In her second novel to be published in the Women Writing Africa series (see above), Kenyan writer Macgoye spins an intermittently moving, if often didactic, tale.
Here, seven elderly women recall their lives during a period of great change. All seven, members of different tribes and faiths, live in the Refuge, a church-run shelter for the impoverished old and ailing. Like a chorus, their individual voices join to carry a common refrain—a plaint about their present condition—and then separate to resume their own stories, which in turn are interrupted by the others. All have had hard lives, and all have been affected by such political events in Kenya as the Mau Mau revolt against the British, independence, and the short-lived revolution of the 1960s. Bessie lives in the past now as she mourns her only son, a deserter who was seized by soldiers during the military revolt and shot dead in front of her. Light-skinned Mama Chungu recalls how she became the servant, then the mistress, of a white man. Nekesa, a former prostitute, relates how she lost the only surviving member of her family, a brother who had been a soldier in WWII but afterward turned to drink. The ailing Rahel is a soldier’s widow; Priscilla once worked for a white woman whose family was killed by the Mau Mau in Priscilla’s presence; and Sophia, a Moslem, accidentally caused a fire that killed members of her own family. The most interesting and vivid personality is Wairimu, who was determined to make her own way after she was seduced: she left home, worked at various jobs, and became involved in politics as she organized her fellow workers and protested continuing British rule.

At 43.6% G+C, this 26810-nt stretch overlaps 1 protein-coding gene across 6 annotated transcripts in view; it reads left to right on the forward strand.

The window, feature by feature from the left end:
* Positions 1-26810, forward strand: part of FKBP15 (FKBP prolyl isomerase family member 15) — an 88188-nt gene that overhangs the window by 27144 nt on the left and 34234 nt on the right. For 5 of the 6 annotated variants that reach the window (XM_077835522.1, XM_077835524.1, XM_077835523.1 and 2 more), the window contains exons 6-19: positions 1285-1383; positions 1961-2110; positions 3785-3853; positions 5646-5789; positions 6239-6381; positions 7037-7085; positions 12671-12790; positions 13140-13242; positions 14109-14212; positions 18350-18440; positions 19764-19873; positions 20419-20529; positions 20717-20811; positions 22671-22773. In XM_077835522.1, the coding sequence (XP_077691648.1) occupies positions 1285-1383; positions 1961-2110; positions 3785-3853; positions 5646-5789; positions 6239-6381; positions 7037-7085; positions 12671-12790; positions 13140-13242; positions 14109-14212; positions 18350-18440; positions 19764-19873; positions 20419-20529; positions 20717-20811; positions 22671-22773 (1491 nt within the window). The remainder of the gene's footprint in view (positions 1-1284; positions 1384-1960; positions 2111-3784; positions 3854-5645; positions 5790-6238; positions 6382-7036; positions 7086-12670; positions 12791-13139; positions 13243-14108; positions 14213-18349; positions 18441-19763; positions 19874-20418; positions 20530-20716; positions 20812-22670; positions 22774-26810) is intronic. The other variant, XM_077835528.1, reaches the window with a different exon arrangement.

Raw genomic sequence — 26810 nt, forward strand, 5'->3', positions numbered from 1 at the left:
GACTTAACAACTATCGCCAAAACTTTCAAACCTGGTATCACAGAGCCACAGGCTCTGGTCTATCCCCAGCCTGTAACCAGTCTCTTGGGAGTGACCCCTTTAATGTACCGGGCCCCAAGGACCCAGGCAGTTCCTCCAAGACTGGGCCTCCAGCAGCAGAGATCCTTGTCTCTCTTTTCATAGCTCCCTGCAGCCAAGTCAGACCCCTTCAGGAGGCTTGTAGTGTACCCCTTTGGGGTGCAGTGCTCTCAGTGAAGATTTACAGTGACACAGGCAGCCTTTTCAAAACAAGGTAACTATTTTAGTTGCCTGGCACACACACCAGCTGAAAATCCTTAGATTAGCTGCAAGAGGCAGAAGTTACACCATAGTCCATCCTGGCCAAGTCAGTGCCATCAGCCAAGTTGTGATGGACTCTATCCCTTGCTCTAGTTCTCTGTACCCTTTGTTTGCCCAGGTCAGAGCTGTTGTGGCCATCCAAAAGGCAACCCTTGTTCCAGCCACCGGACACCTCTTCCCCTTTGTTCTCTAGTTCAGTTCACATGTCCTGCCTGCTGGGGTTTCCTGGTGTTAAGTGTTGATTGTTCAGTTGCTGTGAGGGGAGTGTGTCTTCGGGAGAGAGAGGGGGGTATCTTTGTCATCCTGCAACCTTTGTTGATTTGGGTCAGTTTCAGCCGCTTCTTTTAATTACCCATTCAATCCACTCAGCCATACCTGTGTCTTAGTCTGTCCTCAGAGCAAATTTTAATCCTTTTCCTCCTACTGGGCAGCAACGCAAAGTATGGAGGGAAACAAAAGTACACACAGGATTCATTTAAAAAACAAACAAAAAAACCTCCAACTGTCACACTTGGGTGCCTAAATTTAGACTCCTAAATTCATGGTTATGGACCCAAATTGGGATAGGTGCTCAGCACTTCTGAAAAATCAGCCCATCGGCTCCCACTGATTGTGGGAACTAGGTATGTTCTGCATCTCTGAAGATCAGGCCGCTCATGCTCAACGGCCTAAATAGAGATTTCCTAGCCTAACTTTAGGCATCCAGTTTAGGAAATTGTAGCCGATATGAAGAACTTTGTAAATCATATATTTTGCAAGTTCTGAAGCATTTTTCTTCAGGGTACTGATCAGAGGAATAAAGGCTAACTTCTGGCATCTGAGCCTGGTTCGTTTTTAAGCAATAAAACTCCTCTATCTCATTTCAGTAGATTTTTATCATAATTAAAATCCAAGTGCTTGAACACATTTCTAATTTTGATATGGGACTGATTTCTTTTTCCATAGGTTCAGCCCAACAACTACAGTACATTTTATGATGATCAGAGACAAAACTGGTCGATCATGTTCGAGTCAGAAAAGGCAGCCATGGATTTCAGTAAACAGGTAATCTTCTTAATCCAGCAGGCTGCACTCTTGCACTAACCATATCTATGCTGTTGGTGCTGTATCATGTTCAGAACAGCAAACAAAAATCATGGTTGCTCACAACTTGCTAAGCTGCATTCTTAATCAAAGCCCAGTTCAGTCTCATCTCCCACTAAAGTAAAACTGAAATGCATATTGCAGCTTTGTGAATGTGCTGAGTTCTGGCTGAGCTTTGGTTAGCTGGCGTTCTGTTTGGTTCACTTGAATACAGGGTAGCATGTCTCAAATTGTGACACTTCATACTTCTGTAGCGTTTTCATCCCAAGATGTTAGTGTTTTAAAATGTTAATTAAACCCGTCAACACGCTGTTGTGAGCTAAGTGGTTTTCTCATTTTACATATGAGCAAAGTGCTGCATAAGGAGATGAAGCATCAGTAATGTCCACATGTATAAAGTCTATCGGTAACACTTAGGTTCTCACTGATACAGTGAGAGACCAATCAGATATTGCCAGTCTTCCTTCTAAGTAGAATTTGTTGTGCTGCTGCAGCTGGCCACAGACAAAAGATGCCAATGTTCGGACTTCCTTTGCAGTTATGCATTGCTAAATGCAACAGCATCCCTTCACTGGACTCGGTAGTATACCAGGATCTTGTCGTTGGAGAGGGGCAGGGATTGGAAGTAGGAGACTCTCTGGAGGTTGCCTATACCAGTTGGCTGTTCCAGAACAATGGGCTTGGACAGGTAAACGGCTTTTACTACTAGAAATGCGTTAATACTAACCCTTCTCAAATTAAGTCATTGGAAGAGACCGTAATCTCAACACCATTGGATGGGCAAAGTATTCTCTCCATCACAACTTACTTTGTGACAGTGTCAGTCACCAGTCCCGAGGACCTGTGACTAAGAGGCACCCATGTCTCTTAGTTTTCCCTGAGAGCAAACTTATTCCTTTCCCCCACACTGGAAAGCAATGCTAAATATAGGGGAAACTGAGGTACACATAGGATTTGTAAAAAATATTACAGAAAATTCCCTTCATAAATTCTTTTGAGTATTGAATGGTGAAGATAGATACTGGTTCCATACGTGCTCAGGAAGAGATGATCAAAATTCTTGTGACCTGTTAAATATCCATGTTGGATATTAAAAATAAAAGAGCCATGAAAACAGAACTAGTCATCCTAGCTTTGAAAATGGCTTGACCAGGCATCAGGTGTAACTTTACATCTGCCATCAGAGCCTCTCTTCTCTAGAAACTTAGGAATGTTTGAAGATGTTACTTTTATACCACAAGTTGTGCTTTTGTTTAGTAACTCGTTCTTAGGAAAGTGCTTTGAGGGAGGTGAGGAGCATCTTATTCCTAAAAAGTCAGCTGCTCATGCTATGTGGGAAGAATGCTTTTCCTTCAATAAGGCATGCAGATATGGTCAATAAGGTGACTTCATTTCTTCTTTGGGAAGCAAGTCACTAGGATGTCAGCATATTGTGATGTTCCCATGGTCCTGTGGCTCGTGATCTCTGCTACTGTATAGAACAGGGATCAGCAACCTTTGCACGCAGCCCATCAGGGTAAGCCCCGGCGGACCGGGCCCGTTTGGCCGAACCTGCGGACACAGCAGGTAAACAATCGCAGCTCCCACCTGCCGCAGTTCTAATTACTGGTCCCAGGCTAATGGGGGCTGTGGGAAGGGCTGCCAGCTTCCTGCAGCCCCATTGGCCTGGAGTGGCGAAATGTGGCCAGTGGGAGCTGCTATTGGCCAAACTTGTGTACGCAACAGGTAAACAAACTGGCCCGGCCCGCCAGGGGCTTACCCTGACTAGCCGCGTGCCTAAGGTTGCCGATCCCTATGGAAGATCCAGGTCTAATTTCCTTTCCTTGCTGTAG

Memories are shared and friendships strengthened in a story that suffers from trying to be a history of both Kenya and the old women.